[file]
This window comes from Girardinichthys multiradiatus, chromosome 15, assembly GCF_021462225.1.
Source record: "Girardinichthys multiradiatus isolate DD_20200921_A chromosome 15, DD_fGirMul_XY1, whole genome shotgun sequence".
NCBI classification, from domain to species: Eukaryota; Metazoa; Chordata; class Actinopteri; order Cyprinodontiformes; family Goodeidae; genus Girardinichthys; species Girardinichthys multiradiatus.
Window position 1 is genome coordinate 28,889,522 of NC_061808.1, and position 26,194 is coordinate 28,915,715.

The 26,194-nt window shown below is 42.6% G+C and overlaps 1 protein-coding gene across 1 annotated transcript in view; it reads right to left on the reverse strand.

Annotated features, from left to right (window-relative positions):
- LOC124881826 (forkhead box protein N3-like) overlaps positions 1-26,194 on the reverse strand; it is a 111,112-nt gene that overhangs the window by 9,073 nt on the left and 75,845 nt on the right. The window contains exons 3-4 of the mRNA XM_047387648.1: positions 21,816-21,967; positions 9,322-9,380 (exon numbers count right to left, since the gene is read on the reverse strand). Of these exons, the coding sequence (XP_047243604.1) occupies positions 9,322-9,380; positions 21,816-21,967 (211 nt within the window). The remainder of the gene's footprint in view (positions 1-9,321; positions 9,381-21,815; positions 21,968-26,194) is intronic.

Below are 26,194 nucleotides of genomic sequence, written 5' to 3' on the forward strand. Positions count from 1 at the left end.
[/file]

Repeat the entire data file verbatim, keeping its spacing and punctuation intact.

This window comes from Girardinichthys multiradiatus, chromosome 15, assembly GCF_021462225.1.
Source record: "Girardinichthys multiradiatus isolate DD_20200921_A chromosome 15, DD_fGirMul_XY1, whole genome shotgun sequence".
NCBI classification, from domain to species: Eukaryota; Metazoa; Chordata; class Actinopteri; order Cyprinodontiformes; family Goodeidae; genus Girardinichthys; species Girardinichthys multiradiatus.
Window position 1 is genome coordinate 28,889,522 of NC_061808.1, and position 26,194 is coordinate 28,915,715.

The 26,194-nt window shown below is 42.6% G+C and overlaps 1 protein-coding gene across 1 annotated transcript in view; it reads right to left on the reverse strand.

Annotated features, from left to right (window-relative positions):
- LOC124881826 (forkhead box protein N3-like) overlaps positions 1-26,194 on the reverse strand; it is a 111,112-nt gene that overhangs the window by 9,073 nt on the left and 75,845 nt on the right. The window contains exons 3-4 of the mRNA XM_047387648.1: positions 21,816-21,967; positions 9,322-9,380 (exon numbers count right to left, since the gene is read on the reverse strand). Of these exons, the coding sequence (XP_047243604.1) occupies positions 9,322-9,380; positions 21,816-21,967 (211 nt within the window). The remainder of the gene's footprint in view (positions 1-9,321; positions 9,381-21,815; positions 21,968-26,194) is intronic.

Below are 26,194 nucleotides of genomic sequence, written 5' to 3' on the forward strand. Positions count from 1 at the left end.